What is hives?

Hives are bumps, like red hives or welts, that stand out on the skin. Hives are a common skin reaction to something like an allergen (a substance that causes allergies).

Hives can appear anywhere on the body, both as tiny pimples, spots, or large, interconnected bumps.

Each bump or bump can last from a few hours to a week (and sometimes longer), and new bumps or bumps appear to replace those that are disappearing. Hives that last 6 weeks or less are called acute hives; hives that last more than 6 weeks are called chronic urticaria.

Causes of hives

An allergic reaction can cause hives, and can also be caused by:

  • extreme temperatures
  • stress
  • infections
  • some diseases

In some cases, people develop hives and angioedema, a condition that causes swelling around the eyes, lips, hands, feet, or throat. Very rarely, hives and angioedema are associated with an allergic reaction that affects the whole body, or anaphylactic shock .

Hives or red hives appear when mast cells in the bloodstream secrete a chemical called histamine, causing the tiny blood vessels under the skin to leak. Fluid collects inside the skin and forms large pimples and / or hives. This can happen for a number of reasons. But, in many cases, the cause is not identified.

Most often, hives are caused by an allergic reaction; which can cause the skin to become covered in hives within minutes after exposure to the allergen. Common allergies include the following:

  • to foods, especially shellfish , peanuts , tree nuts, milk and fruit.
  • to medicines (antibiotics) and allergy shots
  • pets and other animals
  • pollen
  • to insect bites and stings

Sometimes outbreaks of hives are not related to allergies. Other causes of hives include the following:

  • infections, including those caused by viruses
  • physical exercise
  • anxiety or stress
  • sun exposure
  • exposure to cold, such as immersing yourself in cold water or snow
  • contact with chemicals
  • scratching (dermographism)
  • exposing the skin to excessive pressure, such as sitting for a long time or carrying a heavy backpack slung over one shoulder.

Hives caused by physical causes (such as pressure, cold, or sun exposure) are known as physical hives.

Finding out what causes chronic hives can be difficult, although chronic hives are sometimes associated with diseases of the immune system, such as lupus . Other times, a drug, food, insects, or infection can trigger an outbreak of hives. However, doctors do not usually know the cause of chronic hives.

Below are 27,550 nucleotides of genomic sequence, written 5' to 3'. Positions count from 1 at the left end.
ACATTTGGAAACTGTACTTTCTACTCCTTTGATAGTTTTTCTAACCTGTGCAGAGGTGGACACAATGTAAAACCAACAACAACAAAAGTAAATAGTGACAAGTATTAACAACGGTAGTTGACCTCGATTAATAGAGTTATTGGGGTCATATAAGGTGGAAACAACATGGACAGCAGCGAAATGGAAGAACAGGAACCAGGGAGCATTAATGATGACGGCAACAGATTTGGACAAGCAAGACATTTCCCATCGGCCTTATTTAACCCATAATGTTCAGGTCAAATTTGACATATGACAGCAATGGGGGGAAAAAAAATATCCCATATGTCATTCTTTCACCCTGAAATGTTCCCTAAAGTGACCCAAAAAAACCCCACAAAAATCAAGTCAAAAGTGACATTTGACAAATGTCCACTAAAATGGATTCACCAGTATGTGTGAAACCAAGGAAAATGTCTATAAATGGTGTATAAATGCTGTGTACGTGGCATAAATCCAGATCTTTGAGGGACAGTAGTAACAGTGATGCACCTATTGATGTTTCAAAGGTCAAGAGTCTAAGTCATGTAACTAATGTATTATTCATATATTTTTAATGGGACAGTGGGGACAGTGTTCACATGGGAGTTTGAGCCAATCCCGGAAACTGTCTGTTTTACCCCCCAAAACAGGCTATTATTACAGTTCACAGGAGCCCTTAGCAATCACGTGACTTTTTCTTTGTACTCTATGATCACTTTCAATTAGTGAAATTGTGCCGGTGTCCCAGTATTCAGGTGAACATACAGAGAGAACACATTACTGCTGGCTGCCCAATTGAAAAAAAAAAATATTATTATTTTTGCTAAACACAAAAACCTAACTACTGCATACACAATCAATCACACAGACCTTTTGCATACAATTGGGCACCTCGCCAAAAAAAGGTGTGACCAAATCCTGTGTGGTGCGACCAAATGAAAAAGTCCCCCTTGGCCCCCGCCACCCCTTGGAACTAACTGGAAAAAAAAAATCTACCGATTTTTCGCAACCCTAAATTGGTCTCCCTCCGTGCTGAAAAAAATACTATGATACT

What are the signs and symptoms of hives?

The distinctive red bumps that protrude on the surface of the skin are the main sign of hives. May:

  • have a pale hue in the middle
  • appear grouped (or in clusters)
  • change shape and location in a matter of hours
  • be small or as big as a plate of food
  • itching, stinging, or burning

If hives occur along with angioedema, it may be associated with swelling, inflammation, red bumps, or large bumps around the eyes, lips, hands, feet, genitals, or throat. Other symptoms can be nausea, vomiting, and stomach pain.

Exceptionally, a person with hives and angioedema may have anaphylactic shock. Signs of anaphylactic shock include trouble breathing, low blood pressure (hypotension), dizziness, and / or loss of consciousness (fainting).

How is hives diagnosed?

Most of the time, doctors can diagnose hives simply by looking at the patient’s skin. To try to identify its cause, your doctor may ask you questions about your medical history: illnesses you have recently experienced, medications you take, your exposure to allergens, and the stressors you are subjected to each day.

If you have chronic hives, your doctor may ask you to keep a daily log of your activities, what you drink and eat, and where the hives tend to appear on your body. Your doctor may order diagnostic tests, such as blood tests, allergy tests, and other tests to rule out other conditions that could be causing your hives, such as thyroid disease or  hepatitis , in order to find out the exact cause of your hives.

To find out if you have physical hives, your doctor will ice your skin to see how it reacts to the cold, or hang a sandbag or other heavy object from your thighs to see if the pressure causes hives to appear on your skin.

How is hives treated?

Mild hives often go away on their own without the need for treatment. If a clear trigger for urticaria is identified, avoiding it as much as possible will be part of the treatment. If your hives are itchy, your doctor may recommend taking an antihistamine to stop your body from releasing histamine into your bloodstream to prevent further breakouts.

If you have chronic hives, your doctor may recommend an over-the-counter, non-drowsy antihistamine to take every day. However, not everyone responds the same way to medications, so it is important that you work with your doctor to find the one that is best for you.

If an antihistamine that doesn’t cause drowsiness doesn’t work, your doctor may recommend a stronger antihistamine, another drug, or a combination of drugs. In rare cases, your doctor may prescribe a steroid, in pill or syrup form, to treat chronic urticaria. This treatment is generally only prescribed for short periods of time (five days to two weeks), to avoid the harmful side effects of steroids.

In case of medical emergency

Anaphylactic shock and severe hives are very rare. But when they do occur, they require immediate medical attention.

People with severe allergies should always carry an epinephrine injection. If you are at risk for severe allergic reactions, your doctor will teach you how to give yourself an epinephrine injection safely.